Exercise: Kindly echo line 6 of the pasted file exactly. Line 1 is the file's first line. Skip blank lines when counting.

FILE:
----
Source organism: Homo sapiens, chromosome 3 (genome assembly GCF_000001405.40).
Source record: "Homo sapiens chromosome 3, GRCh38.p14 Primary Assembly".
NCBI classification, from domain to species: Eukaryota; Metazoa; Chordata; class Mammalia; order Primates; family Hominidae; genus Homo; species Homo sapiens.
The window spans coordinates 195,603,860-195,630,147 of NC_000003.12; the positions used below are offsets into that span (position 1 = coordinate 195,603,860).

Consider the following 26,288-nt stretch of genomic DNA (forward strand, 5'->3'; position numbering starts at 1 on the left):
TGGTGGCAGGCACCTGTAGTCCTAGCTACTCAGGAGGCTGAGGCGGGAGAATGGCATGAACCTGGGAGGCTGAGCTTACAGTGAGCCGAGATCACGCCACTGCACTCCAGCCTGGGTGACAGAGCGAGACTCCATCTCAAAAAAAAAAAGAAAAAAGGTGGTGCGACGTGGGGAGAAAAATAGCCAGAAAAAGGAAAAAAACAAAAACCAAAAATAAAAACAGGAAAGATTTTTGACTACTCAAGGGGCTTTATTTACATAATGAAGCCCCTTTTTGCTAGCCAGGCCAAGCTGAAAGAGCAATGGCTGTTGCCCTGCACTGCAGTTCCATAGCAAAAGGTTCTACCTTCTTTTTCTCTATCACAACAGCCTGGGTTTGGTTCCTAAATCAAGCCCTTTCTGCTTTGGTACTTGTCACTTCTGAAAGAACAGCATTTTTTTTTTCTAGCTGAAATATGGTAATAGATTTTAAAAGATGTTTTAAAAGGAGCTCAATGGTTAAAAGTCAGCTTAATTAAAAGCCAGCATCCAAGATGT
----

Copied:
TGGTGGCAGGCACCTGTAGTCCTAGCTACTCAGGAGGCTGAGGCGGGAGAATGGCATGAACCTGGGAGGCTGAGCTTACAGTGAGCCGAGATCACGCCACTGCACTCCAGCCTGGGTGACAGAGCGAGACTCCATCTCAAAAAAAAAAAGAAAAAAGGTGGTGCGACGTGGGGAGAAAAATAGCCAGAAAAAGGAAAAAAACAAAAACCAAAAATAAAAACAGGAAAGATTTTTGACTACTCAAGGGGCTTTATTTACATAATGAAGCCCCTTTTTGCTAGCCAGGCCAAGCTGAAAGAGCAATGGCTGTTGCCCTGCACTGCAGTTCCATAGCAAAAGGTTCTACCTTCTTTTTCTCTATCACAACAGCCTGGGTTTGGTTCCTAAATCAAGCCCTTTCTGCTTTGGTACTTGTCACTTCTGAAAGAACAGCATTTTTTTTTTCTAGCTGAAATATGGTAATAGATTTTAAAAGATGTTTTAAAAGGAGCTCAATGGTTAAAAGTCAGCTTAATTAAAAGCCAGCATCCAAGATGT